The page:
seriously wounded and mentally elsewhere. I can see his lips moving in a conversation with
someone. I make it to the next angle. Then I turn left to the trench. I feel like I’m in a dream
where I want to run fast but some invisible force is holding me back.

Johnson moves into the trench.

I’m gonna make it. I’m gonna make it.

“Crack, crack, crack, crack.”

The impact of the bullets turns Johnson around. I see him go down a few feet inside the
trench and I can tell he’s dead instantly. My problem is he’s laying on his back blocking the
trench. I’m as low as I can get. Mac is pushing at my legs trying to get out of the wire. The smell
of fear is everywhere.

The trench itself was dug to Vietnamese standards – very narrow for me and the other
Marines. If I stand up my canteens will touch each of the trench walls. In fact, I have to turn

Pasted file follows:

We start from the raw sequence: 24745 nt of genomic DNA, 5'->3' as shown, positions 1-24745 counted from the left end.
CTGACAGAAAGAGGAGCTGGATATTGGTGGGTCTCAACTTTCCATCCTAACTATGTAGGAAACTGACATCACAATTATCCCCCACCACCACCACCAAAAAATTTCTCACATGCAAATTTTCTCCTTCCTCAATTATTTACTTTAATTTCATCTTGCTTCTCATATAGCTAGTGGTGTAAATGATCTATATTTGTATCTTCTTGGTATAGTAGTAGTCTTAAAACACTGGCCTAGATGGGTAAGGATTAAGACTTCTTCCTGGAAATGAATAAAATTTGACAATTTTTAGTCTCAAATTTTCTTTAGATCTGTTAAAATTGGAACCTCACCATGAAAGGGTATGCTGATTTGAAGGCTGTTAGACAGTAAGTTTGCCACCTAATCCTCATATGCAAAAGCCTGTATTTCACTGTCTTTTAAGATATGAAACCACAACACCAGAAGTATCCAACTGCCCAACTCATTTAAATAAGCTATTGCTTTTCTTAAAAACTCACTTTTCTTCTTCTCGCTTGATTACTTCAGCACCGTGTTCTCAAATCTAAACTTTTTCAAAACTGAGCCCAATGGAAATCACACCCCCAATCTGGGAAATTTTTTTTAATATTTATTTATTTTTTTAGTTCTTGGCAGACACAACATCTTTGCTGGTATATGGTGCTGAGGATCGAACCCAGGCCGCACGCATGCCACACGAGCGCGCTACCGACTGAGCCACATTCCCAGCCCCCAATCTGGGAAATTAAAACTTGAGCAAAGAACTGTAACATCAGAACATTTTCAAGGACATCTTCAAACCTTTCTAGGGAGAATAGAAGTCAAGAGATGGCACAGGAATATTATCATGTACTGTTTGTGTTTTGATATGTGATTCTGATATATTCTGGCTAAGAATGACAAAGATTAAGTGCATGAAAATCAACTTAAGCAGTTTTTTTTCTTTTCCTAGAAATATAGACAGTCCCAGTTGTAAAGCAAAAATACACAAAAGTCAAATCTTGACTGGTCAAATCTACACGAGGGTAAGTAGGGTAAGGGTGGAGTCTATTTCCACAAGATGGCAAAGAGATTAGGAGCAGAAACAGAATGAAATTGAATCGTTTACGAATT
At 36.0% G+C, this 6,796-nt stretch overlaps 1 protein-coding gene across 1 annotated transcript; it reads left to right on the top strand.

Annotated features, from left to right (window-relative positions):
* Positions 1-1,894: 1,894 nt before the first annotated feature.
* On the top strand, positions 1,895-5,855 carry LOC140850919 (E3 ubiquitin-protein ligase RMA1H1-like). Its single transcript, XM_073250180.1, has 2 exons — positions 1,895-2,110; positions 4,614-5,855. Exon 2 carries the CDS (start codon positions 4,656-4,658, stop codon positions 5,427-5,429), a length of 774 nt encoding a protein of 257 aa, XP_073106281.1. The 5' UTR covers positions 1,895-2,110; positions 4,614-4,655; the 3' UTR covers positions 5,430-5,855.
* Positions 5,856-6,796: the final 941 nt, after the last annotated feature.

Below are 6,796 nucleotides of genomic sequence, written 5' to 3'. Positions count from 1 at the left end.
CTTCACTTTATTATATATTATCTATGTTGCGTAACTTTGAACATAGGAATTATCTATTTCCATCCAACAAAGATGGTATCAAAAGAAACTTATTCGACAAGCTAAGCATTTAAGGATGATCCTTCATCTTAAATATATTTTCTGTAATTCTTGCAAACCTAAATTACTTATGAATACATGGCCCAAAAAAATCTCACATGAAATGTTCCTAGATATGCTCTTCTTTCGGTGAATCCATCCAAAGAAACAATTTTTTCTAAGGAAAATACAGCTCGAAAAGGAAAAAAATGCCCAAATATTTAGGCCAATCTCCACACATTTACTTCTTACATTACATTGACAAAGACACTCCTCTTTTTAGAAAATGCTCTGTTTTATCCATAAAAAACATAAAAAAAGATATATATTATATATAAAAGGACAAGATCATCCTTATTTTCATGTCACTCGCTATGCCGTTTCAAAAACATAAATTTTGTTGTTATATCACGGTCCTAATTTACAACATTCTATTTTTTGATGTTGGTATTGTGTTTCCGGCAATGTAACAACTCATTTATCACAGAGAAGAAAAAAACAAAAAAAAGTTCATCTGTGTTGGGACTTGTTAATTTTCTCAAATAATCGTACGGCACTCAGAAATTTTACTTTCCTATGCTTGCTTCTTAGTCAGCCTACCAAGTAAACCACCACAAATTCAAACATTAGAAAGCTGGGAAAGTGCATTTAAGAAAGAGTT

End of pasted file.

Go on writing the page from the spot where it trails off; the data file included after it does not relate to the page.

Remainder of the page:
sideways to even lay down in it.

The fire overhead is extremely heavy forcing me to stay well below the lip of the trench and
I have to crawl over Johnson to continue on. As I crawled over him, more like swimming a side
stroke in those narrow confines, I look into his face. His eyes are open and two tears have formed
at the corners. I’ve seen it before but only on those killed in battle. It’s a phenomenon referred to
as dead man tears.

Johnson’s mouth hangs open and his throat is a black hole that seems to go down to forever.
I’m sorry they killed you man. Forgive me for crawling over your face. I continued forward,
followed by Mac and Hood and everyone else.

I’m moving forward, ready for anything. The NVA have dug small individual shelters in the
walls of the trench. The ground is littered with NVA helmets, letters, family photos and pieces of